So, is Faith Goldy a neo-Nazi?  Who knows.  She certainly counts many Hitlerites among her friends and followers, doesn’t she?

Which naturally leads us to another question, one more relevant:  is Faith Goldy someone with whom Canadian political leaders should be seen?

Because they were, they were.  Lots of Conservative MPs – mainly male ones – scurried to get themselves photographed with Faith, for precisely the type of selfie about which they regularly criticize Justin Trudeau.

Faith’s biggest catch, in this regard, was one Andrew Scheer, aspirant to the Conservative throne.  At their February 2017 love-in, Faith pronounced that she was “so honoured and so blessed” to be elbow-to-elbow with Scheer, and the two chatted amiably about free speech (all for it), parental leave (for), and property rights (ditto).  At one point, Scheer suggested the two of them go duck hunting together.

Seriously.

Scheer gave at least two other interviews to Goldy’s Rebel network.  The fact that his campaign guru helped to found The Rebel may have had something to do with that.  Who knows.

But it is his congenial relationship with the vile, rebarbative Faith Goldy – and that of his fellow Conservative caucus members – that is likely to come back and haunt him.  What, in the immortal words of Jay Leno, was he thinking?  Is it ever wise to get chummy with a white supremacist, as Faith Goldy indisputably is?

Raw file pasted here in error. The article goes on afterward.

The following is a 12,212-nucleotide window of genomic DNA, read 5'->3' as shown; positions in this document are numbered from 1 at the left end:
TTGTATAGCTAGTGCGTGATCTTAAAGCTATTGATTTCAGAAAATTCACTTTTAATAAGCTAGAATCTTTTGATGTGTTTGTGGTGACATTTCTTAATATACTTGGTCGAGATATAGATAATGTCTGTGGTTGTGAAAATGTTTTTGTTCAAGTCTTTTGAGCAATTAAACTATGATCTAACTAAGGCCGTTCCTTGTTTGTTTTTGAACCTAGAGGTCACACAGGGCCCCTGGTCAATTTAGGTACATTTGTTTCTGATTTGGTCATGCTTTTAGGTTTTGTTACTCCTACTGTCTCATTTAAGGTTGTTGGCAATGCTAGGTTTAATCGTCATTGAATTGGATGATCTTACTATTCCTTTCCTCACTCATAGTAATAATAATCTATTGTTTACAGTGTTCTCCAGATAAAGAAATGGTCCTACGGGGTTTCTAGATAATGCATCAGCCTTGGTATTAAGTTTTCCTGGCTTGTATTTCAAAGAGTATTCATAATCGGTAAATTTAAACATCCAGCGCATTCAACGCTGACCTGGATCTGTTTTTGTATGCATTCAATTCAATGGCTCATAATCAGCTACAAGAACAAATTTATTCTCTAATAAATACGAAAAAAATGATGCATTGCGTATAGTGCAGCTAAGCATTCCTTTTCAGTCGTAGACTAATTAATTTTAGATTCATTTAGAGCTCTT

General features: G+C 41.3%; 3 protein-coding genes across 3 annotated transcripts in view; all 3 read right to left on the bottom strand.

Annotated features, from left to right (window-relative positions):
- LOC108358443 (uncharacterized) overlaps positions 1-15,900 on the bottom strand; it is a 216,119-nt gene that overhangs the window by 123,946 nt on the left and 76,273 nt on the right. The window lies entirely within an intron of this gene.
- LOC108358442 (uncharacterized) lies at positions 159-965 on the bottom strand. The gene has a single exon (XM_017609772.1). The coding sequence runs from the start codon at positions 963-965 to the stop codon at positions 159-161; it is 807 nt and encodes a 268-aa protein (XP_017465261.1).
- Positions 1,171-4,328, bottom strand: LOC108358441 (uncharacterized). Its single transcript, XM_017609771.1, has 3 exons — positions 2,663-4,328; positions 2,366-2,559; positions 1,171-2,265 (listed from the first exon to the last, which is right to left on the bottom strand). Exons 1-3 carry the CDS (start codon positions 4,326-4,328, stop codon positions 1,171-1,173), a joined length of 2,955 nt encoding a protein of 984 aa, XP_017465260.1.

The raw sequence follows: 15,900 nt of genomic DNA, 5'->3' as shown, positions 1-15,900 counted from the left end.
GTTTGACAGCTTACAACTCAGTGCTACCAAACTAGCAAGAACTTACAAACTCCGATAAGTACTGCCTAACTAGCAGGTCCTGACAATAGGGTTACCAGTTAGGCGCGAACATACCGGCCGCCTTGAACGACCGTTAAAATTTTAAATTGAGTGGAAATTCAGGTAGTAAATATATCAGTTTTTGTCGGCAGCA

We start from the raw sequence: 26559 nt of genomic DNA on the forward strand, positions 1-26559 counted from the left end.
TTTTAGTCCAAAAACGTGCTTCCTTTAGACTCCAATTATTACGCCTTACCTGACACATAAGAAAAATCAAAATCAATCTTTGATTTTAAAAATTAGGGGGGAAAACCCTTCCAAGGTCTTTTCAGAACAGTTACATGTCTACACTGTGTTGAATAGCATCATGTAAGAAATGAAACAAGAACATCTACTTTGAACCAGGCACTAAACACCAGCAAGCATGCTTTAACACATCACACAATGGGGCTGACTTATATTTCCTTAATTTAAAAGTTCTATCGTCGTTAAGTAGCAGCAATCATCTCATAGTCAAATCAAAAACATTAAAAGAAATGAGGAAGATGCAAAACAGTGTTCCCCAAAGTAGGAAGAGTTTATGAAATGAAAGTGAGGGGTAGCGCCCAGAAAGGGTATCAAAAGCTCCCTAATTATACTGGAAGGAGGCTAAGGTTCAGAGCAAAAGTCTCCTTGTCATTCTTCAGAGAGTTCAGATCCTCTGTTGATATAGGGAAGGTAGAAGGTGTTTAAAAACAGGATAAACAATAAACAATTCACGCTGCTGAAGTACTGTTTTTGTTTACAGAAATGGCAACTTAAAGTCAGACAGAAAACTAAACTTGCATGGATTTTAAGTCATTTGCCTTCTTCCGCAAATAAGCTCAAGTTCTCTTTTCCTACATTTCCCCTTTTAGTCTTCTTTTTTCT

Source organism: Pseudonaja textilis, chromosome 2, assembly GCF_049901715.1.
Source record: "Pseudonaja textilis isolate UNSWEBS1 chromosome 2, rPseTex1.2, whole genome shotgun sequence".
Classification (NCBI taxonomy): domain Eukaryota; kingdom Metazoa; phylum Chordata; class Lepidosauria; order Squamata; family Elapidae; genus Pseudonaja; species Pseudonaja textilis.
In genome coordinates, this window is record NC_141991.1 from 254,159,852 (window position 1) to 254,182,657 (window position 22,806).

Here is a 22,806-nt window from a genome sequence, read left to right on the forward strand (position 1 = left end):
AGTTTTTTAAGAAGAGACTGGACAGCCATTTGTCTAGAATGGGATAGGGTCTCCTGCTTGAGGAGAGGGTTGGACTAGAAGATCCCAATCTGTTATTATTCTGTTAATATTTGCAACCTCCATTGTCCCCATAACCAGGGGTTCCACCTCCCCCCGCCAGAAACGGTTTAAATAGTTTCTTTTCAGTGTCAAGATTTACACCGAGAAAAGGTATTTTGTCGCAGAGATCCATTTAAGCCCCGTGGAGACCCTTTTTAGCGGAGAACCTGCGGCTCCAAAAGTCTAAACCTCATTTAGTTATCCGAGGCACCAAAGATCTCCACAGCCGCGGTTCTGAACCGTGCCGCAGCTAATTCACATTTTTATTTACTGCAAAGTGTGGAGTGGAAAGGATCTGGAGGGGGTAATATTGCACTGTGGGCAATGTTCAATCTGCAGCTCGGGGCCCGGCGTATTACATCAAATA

No, it’s not.  And Andrew Scheer will be hearing and seeing more about Faith Goldy and her ilk, as his party edges ever-closer to an election.


KINSELLACAST: SFH at the Linsmore, Lisa on women in politics, and Spin Twins on the polls!

This week’s episode of the Kinsellacast™ is a bit different – instead of me going on (and on) about politics, I decided to lead off with some tantalizing tunes from everybody’s favourite geriatric punk trio, SFH. And, while we’re on the subject, please come on out and see SFH tomorrow night at the Linsmore! No cover, and the first few folks will get Recipe For Hate and SFH’s new LP, SFH Kinda Suck, for only ten clams!

See ya there!